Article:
Internet of Things Presents New Challenges for an Old Concept
The saying “Everything old is new again” applies in spades to the Internet of Things (IoT), as the IoT is really just the evolution of automation systems we’ve been using for decades. But there is a key difference in today’s IoT applications, one that presents a significant challenge to service providers seeking to profit from IoT-related applications and services: the scale of their systems.
IoT technology dates back at least to SCADA systems used in industrial automation applications for decades to control machines on the factory floor. It then expanded to point-of-sale technology used in retail stores as well as fleet tracking systems used in transportation. All of these systems involve relatively small computers that communicate among one another with no human intervention, while producing valuable information that humans ultimately consume.
That’s exactly what today’s IoT technology involves, but on a much broader scale. Now the “compute” technology can be as simple as a sensor that does nothing more than track some variable – temperature, humidity, motion or what have you – and communicate it to some central computer.
So now we see IoT technology used for applications such as building automation and home health care. Instead of a SCADA system that may deal with a few hundred devices in a factory, these systems communicate with hundreds of thousands if not millions of devices and sensors that may be located hundreds or thousands of miles away.
This dramatic increase in scale presents a problem for service providers who are building these systems: managing and monitoring it all. Consider that the devices, sensors and networks required to deliver any given IoT application likely come from a number of different vendors. That means that the service provider who is ultimately responsible for delivering the application to the customer doesn’t really have control over the entire infrastructure.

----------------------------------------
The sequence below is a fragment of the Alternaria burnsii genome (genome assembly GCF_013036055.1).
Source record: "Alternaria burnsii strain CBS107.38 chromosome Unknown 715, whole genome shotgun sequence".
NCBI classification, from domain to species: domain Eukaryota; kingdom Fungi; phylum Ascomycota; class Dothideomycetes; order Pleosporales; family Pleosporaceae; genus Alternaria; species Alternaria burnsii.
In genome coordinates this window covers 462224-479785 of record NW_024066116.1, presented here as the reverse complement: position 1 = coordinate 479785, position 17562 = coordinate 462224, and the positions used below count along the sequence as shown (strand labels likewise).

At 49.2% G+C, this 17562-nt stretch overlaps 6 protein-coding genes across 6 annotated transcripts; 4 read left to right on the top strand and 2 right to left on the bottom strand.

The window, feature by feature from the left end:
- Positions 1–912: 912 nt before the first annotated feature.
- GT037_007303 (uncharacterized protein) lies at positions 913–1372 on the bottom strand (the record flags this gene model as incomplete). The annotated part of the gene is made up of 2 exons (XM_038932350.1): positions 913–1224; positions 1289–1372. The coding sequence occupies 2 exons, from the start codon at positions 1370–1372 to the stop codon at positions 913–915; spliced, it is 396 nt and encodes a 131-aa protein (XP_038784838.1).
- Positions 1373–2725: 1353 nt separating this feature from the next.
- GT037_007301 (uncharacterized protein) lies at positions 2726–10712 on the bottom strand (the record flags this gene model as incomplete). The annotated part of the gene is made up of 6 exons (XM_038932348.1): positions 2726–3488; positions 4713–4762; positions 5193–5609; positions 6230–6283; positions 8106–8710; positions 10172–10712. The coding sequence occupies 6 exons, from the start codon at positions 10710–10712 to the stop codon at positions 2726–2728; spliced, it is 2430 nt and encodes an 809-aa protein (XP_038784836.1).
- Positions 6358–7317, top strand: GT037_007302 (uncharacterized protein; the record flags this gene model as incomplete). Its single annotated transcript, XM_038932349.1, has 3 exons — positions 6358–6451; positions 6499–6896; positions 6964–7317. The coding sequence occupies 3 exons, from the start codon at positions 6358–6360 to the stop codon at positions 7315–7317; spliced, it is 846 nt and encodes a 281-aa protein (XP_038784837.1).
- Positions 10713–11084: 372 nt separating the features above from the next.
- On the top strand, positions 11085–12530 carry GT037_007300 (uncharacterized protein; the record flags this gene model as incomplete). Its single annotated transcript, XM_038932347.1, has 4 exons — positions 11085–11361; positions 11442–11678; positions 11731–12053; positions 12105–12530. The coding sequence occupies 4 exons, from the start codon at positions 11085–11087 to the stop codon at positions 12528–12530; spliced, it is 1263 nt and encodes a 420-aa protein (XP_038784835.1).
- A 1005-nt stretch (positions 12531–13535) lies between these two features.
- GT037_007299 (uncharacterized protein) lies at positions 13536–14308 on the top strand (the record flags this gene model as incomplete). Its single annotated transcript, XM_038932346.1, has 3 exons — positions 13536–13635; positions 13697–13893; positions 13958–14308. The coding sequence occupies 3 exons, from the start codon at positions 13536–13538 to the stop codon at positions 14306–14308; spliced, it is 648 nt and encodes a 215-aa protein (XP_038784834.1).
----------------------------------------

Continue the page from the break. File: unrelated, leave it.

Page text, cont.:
Think about a home health care application, for example. This could involve medical devices for dispensing medicine and checking vital signs. They must communicate information to some sort of centralized server that makes sense of it all and communicates to a third party – some sort of health care provider – should anything be outside the norm.
In this case, the service provider has to closely monitor all the data coming from the network of sensors to find anything that’s out of the norm. That means the provider must ignore most of the devices and focus on the handful that are sending messages that indicate there’s a problem. When you have hundreds of thousands or millions of nodes in the network, that’s a tall order. But in this case, when you’re talking about monitoring blood monitors or respirators, it could literally be a matter of life or death.
The same goes for a home alarm system. You don’t want to find out an hour after the fact that someone was breaking into your home; you want to know when it’s happening, while you can still do something about it.
Today we’re seeing lots of IoT activity from service providers ranging from the major carriers (AT&T and Verizon) to device manufacturers such as Nest (acquired by Google about a year ago). What they’re all going to need is some sort of performance monitoring platform that can handle the scale of these vast IoT networks.
The platform has to be able to ingest data from any layer of the network, with the ability to handle the array of protocols at play in current IoT networks. It has to have the ability to deal with device inventory and configuration and track the performance of each layer of the network: the sensors, uplink to the service provider, the service provider core, and the application itself. And the platform has to be able to ingest and analyze a vast amount of data – in real time.
I’m not sure the vendors and service providers involved in delivering IoT services and applications are considering the role that performance management platforms can and should play in their networks. But I’m guessing they will before long.